<?php
    $meta = array('subhandlers' => array('my_subhandler'));
    return function($request, $response) use($meta){
        $someData = Caller::call('my_subhandler', array($request, $response));
        $response->bind($someData);
    };
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1  
You may find this interesting: vimeo.com/2723800 (The ACL is Dead). –  Alix Axel May 26 '11 at 0:30
    
    
Thanks Alix Axel; Interesting video, I skimmed it, I'll give it a full watch later; as for the wiki entry, I've read it previously and it got my brain percolating, however I'm looking for solutions. I'll all for learning how to fish, but right now, I just need to eat for a day. –  Dan Lugg May 26 '11 at 1:02
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2 Answers

The video I posted in my comment has some similar ideas to the ones you shared, no code though.

Regarding your question, I've never implemented this and I have only a vague idea how such system could (or couldn't) be built, so take my input with a (or several) grain(s) of salt.

The first thing you must do is identify the constrains the user can restrict, forget about arbitrary data, defining what the user can and cannot define is the most important point here.

The next step is to define some sort of notation or data structure you can easily parse and validate, for instance, in time based restrictions you have the following possibilities:

  • specific datetimes (2011-05-26)
  • datetime ranges (2011-05-26 to 2011-05-31)
  • recursive datetimes (201x-05-26 or every friday)
  • logical (and / or / xor) operators

If you have a propper notation you can easily parse and validate this by tokenizing the rule and maybe using something DatePeriod or DateInterval or even the modulus operator like crontab does.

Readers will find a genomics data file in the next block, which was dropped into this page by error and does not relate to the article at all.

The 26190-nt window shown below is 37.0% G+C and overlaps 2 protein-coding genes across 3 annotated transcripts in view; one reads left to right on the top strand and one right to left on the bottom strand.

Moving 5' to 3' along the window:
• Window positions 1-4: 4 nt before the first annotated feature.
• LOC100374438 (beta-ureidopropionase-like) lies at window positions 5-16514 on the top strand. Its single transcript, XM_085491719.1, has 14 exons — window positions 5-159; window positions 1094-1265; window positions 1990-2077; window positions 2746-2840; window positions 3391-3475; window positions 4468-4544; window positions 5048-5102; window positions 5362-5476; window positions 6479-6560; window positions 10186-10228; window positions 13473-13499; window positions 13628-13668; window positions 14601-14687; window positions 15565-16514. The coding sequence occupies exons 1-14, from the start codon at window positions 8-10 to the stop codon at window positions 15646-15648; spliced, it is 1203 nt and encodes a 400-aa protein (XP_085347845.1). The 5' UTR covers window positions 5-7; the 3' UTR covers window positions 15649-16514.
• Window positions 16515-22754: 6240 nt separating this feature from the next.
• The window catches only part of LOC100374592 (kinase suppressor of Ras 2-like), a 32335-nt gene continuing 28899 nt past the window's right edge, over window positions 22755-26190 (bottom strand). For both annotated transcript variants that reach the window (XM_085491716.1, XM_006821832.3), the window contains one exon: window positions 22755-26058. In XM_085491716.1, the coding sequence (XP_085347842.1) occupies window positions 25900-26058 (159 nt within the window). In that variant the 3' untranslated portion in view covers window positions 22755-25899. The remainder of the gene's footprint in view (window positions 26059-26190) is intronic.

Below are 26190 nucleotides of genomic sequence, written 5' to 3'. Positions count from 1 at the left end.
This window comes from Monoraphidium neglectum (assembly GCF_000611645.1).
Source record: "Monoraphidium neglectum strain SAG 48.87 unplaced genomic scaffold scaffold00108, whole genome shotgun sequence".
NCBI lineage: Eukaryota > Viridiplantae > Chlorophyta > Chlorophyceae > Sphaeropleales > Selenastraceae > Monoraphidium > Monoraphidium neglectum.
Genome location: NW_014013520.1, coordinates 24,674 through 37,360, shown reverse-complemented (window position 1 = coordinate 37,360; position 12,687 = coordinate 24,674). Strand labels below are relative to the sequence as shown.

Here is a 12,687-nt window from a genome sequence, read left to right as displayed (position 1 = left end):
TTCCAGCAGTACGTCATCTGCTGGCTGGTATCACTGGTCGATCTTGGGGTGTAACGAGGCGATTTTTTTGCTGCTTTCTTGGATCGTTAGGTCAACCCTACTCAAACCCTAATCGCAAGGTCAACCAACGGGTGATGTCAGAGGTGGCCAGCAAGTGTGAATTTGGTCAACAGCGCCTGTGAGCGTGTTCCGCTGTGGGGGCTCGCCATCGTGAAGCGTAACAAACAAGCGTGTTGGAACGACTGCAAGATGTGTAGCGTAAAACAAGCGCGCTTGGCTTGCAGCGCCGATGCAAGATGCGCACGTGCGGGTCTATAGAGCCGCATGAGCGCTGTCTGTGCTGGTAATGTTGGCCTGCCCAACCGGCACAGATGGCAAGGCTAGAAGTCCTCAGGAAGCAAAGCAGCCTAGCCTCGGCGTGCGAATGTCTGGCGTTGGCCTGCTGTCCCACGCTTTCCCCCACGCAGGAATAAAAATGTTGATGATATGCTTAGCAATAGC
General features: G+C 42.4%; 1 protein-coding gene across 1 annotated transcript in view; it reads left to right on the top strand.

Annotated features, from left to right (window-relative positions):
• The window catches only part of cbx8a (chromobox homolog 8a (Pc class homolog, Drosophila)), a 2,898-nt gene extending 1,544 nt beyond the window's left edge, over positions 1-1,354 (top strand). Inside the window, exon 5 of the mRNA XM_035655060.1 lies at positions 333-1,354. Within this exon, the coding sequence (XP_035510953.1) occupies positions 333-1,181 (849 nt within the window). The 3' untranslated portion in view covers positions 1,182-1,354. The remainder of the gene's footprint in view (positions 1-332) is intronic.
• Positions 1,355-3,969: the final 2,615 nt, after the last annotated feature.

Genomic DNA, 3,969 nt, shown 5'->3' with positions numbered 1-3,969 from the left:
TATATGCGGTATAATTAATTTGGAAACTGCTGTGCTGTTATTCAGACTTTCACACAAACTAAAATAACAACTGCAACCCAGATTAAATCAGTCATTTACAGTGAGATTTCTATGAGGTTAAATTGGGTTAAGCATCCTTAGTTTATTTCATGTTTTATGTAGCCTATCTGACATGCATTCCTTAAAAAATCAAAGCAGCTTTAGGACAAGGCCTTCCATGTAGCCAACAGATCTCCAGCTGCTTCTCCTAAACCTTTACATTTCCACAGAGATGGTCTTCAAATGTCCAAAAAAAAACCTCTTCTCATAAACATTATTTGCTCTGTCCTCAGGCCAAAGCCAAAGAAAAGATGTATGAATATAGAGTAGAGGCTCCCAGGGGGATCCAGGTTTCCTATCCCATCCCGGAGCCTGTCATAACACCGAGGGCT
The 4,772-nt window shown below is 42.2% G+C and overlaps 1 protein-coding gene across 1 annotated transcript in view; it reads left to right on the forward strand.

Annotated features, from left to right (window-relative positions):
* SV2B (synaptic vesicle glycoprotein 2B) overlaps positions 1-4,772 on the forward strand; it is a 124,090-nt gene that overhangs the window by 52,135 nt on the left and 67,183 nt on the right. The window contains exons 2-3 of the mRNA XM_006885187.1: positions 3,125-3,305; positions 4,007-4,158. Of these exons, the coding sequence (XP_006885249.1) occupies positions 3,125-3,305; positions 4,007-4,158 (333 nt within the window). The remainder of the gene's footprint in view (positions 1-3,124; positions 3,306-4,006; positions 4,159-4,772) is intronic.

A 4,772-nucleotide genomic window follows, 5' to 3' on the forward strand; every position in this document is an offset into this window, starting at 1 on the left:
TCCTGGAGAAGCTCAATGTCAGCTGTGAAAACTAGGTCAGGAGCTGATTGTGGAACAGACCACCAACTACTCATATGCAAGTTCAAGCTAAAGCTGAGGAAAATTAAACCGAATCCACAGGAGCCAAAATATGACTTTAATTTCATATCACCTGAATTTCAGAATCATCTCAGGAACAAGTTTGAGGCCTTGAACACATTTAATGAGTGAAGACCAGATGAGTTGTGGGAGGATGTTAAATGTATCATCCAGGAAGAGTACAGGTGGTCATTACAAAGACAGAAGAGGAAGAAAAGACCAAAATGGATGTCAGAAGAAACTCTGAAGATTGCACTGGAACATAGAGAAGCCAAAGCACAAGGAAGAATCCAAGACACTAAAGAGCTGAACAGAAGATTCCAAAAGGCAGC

Your second example:

Only permit the given group to invoke a handler to modify "owned" data; ie: data created by the associated user.

Sounds like plain ACL to me:

  • resource: specific data
  • role: specific user

Then of course, you have the more complicated rules like:

The user who approves the record must have an equal or higher level (in the same security namespace) as the user who created the record, but they can't be the same user.

I think this kind of rules must be specific to the application logic and a true universal solution would be extremely difficult to implement, Zed Shaw mentioned in his talk that he came up with a complete solution that only uses 400 lines of code, I would be very interested in learning how he did that.

Flags (stored in bits) are a great (although cryptic) way of specifying a combination of one or several constrains but in my experience it's better if you define all the constrains apriori.

Since you don't seem to know exactly the constrains you want to check I suggest you create notations for the several type of restrictions you want to check:

  • time based
  • user/resource based
  • ...

And then implement methods that parse (maybe with a notation that implies the version, so you can migrate in the future) and validate all constrains.

I'm sorry if my answer doesn't help you much but I find the question very interesting and I hope someone else comes up with a better one, AFAIK there is no magic wand to do this.